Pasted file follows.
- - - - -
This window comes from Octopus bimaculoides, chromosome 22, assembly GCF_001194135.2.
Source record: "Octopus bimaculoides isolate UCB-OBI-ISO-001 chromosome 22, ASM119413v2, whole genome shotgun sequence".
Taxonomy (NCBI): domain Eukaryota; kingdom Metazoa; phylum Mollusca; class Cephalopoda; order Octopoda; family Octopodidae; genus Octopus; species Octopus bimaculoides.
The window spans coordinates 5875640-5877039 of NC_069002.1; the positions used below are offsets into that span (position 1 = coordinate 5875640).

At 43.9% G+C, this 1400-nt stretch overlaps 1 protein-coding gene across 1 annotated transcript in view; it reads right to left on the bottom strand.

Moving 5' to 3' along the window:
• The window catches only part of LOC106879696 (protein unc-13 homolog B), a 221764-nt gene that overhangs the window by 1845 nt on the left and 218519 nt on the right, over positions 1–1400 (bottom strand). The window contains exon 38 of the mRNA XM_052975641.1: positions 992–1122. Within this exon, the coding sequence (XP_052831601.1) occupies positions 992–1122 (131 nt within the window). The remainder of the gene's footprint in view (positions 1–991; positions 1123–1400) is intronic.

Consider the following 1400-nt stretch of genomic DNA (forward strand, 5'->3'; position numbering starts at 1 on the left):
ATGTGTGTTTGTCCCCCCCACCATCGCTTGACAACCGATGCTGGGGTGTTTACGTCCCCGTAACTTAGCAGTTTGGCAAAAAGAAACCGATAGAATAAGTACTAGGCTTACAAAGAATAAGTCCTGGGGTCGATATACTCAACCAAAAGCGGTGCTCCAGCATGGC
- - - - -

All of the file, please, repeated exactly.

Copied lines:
This window comes from Octopus bimaculoides, chromosome 22, assembly GCF_001194135.2.
Source record: "Octopus bimaculoides isolate UCB-OBI-ISO-001 chromosome 22, ASM119413v2, whole genome shotgun sequence".
Taxonomy (NCBI): domain Eukaryota; kingdom Metazoa; phylum Mollusca; class Cephalopoda; order Octopoda; family Octopodidae; genus Octopus; species Octopus bimaculoides.
The window spans coordinates 5875640-5877039 of NC_069002.1; the positions used below are offsets into that span (position 1 = coordinate 5875640).

At 43.9% G+C, this 1400-nt stretch overlaps 1 protein-coding gene across 1 annotated transcript in view; it reads right to left on the bottom strand.

Moving 5' to 3' along the window:
• The window catches only part of LOC106879696 (protein unc-13 homolog B), a 221764-nt gene that overhangs the window by 1845 nt on the left and 218519 nt on the right, over positions 1–1400 (bottom strand). The window contains exon 38 of the mRNA XM_052975641.1: positions 992–1122. Within this exon, the coding sequence (XP_052831601.1) occupies positions 992–1122 (131 nt within the window). The remainder of the gene's footprint in view (positions 1–991; positions 1123–1400) is intronic.

Consider the following 1400-nt stretch of genomic DNA (forward strand, 5'->3'; position numbering starts at 1 on the left):
ATGTGTGTTTGTCCCCCCCACCATCGCTTGACAACCGATGCTGGGGTGTTTACGTCCCCGTAACTTAGCAGTTTGGCAAAAAGAAACCGATAGAATAAGTACTAGGCTTACAAAGAATAAGTCCTGGGGTCGATATACTCAACCAAAAGCGGTGCTCCAGCATGGC